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Western Star

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Western Star is a Canadian company that specializes in designing, manufacturing, and distributing custom made trucks, whether they are heavy-duty or for vocational applications. Its services are geared towards logging, mining, and oil fields.[1]

Since its foundation in 1967, Western Star has prided itself on its its distinctive line of trucks, and is founded on the belief that the most important component is the driver behind the wheel of the truck. It offers five different models and over 4000 options in right and left hand drivers. The models consist of three categories: highway, vocational and specialty/extreme.[2]

Western Star started off as a subsidiary of White Motor Co. in 1967, although both the production and engineering departments were based in Kelowna, Canada. It has been independent since 1981, and though 93 percent of its staff is Canadian, the company is popular all over North America and throughout the world.[3]


[edit] History

In 1859, Thomas Howard White, George Baker, and D'Arcy Porter joined forces to create White Manufacturing Co., a company specializing in making sewing machines. The subsequent success of this company led them to build bicycles and roller skates ten years after the company was founded. By the 1890s, White was building automobiles.[4]

It was renamed Western Star Incorporation|Western Star in 1981 after White Motor Co. was acquired by Volvo in Sweden and it was sold to two Canadian resource companies. Since then, it has been a largely independent company, with strong roots laid in Canada.[5]

After its incorporation in 1981, Western Star has been developing products with the driver firmly in mind. One of the first major products to be developed was a cab with extensive headroom with visibility improvements. This feature set Western Star trucks apart from others.

[edit] Other Developments

Other improvements have included a leading edge wrap-around dash specifically built for the highway tractor driver. Western Star secured its position as a premium highway tractor manufacturer in a competitive market by introducing products such as the Supertilt hood on its 1986 model trucks. Along with this, Western Star introduced one of the earliest versions of the sloped hood to the trucking industry. The Cornerstone Chassis platform enabled the company to reduce the costs, weight, and make-up of the products.[6]

In 1992, Western Star won contracts with the Canadian Military, which helped solidify its reputation in the industry. Other contracts such as the PT Freeport Mining contract in Indonesia and the highway maintenance contract for trucks in British Columbia helped establish them further as a worldwide company.

Western Star was responsible for developing a constellation cab and sleeper, which it produced in 1996. This feature was large in size and noted for its maximum comfort. It also introduced the Star Light Sleeper in 1998. It's contained an ultra lightweight polypropylene core that wedged between two sheets of high-grade aluminum.

In 2003, the company introduced the LowMax package, complete with stainless steel accessories. In the same year, it developed several other products, including an 82-inch (208-cm) stratosphere—the only walk-through sleeper that consisted of roof mounted air horns and maker lights; a 6900 EX Model complete with twin steering, devised to resolve some of the problems encountered in the extreme duty market; as well as a 68-inch (172-cm) stratosphere walk-through slope.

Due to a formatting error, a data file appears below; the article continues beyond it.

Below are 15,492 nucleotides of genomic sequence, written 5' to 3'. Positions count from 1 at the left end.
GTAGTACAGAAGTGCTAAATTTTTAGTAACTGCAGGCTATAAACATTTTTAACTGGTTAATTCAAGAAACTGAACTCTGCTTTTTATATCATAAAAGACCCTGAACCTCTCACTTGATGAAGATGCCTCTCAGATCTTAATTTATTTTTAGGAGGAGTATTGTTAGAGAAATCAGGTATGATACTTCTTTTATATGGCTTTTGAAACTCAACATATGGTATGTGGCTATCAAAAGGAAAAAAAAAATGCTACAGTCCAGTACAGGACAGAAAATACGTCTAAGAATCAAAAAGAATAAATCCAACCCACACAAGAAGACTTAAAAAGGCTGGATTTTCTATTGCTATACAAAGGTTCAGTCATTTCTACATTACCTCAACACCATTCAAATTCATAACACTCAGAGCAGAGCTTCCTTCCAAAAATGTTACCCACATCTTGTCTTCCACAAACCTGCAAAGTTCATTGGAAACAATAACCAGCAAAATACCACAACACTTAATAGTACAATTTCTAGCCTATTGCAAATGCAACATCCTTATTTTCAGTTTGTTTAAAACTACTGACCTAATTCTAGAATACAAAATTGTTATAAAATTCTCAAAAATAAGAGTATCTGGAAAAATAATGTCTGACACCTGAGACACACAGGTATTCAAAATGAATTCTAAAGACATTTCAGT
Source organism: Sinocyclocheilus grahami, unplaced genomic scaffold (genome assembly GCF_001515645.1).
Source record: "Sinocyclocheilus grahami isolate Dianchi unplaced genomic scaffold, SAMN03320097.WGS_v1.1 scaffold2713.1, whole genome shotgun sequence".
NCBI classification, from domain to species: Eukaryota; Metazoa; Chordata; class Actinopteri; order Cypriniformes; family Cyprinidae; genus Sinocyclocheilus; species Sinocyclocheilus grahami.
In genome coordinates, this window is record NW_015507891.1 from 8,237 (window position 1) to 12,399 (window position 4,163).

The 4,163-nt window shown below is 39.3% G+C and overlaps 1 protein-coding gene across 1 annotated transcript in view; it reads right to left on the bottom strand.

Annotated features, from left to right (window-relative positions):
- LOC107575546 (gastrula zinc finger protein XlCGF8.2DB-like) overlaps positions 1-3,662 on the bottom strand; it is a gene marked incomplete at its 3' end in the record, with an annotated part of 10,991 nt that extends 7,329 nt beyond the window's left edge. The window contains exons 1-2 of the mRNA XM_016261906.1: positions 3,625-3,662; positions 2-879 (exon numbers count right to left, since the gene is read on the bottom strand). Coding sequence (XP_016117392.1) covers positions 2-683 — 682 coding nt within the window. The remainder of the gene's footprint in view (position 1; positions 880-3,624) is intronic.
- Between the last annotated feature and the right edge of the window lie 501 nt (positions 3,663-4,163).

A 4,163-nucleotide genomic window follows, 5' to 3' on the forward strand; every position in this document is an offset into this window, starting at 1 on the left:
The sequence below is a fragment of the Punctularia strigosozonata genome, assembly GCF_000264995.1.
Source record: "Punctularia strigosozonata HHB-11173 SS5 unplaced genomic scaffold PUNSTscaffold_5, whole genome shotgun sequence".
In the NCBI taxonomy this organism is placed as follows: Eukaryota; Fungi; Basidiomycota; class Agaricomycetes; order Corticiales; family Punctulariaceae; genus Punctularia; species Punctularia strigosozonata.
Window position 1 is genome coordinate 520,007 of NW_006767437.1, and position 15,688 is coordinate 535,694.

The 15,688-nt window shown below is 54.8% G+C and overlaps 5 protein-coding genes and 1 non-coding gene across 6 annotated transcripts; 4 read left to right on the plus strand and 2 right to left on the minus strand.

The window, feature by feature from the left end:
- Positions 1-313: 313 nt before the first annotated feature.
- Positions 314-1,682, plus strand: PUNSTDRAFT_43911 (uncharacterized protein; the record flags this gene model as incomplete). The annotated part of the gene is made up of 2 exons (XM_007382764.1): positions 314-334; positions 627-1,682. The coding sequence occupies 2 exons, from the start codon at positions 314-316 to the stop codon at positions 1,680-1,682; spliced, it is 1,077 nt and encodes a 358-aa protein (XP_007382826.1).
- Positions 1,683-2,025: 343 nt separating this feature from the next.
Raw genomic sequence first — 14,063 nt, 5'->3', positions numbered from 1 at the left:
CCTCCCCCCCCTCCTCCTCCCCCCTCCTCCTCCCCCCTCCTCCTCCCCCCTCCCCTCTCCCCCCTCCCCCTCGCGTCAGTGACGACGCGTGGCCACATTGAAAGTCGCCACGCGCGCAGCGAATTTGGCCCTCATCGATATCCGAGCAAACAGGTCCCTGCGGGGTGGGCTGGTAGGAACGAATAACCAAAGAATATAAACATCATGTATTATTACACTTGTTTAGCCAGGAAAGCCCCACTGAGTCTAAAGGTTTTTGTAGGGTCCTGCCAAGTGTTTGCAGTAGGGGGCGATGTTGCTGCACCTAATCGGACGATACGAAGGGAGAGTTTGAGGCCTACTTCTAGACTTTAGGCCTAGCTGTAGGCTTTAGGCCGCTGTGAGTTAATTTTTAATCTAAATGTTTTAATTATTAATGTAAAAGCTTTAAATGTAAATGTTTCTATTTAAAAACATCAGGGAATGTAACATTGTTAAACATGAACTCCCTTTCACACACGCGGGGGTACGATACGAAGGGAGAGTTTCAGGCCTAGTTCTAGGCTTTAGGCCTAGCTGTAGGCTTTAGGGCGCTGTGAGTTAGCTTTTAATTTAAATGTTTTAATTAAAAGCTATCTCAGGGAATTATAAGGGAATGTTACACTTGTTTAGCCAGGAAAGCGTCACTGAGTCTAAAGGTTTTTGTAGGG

The Stratosphere Sleeper Line made 2006 another big year for Western Star in terms of production. It expanded the line to include 40- and 54-inch (101- and 137-cm) sizes, as well as an 82-inch (208-cm) ultra high model—the largest sleeper in the industry.[7]

The Canadian Light Support Vehicle (LSVU) truck was a joint venture between Western Star and Iveco. It included such features as 4WD, power: 86kW and a transmission: 4a, ZF 4HP22, two-speed transfer case, 4WD. A number of these were used by the United Nations.[8]

[edit] Sales

Canada is home to the majority of Western Star's sale sites, hosting 46 percent, while the U.S. owns 43 percent, and other countries own the remaining 11 percent. The company's typical applications are highway freight haulage, accounting for 43 percent; logging, mining, and oil fields, accounting for 31 percent; and construction, comprising 21 percent.Other applications make up 6 percent.[9]

[edit] The Company Today

The company still operates from its Canadian headquarters and delivers a range of sleeper, severe/heavy-duty, vocational, and highway trucks throughout North America.

[edit] Equipment List

[edit] Highway Trucks

  • Auto haul
  • Bulk haul
  • Expediter
  • Long haul

[edit] Severe/Extreme Duty Trucks

  • EMS
  • Export
  • Firetruck
  • Logging
  • Military
  • Mining
  • Oilfield
  • Towing/Recovery
  • Twin steer

[edit] Sleepers

  • Stratosphere

[edit] Vocational Trucks

[edit] References

  1. Western Star Trucks. 2008-09-09.
  2. History. Western Star Trucks. 2008-09-09.
  3. Holtzman, Stan. American Semi Trucks. MBI Publishing Company, 1995.
  4. Holtzman, Stan. American Semi Trucks. MBI Publishing Company, 1995.
  5. Holtzman, Stan. American Semi Trucks. MBI Publishing Company, 1995.
  6. History. Western Star Trucks. 2008-09-09.
  7. History. Western Star Trucks. 2008-09-09.
  8. Western Star. 4WD Online. 2008-09-09.
  9. Holtzman, Stan. American Semi Trucks. MBI Publishing Company, 1995.

[edit] External Links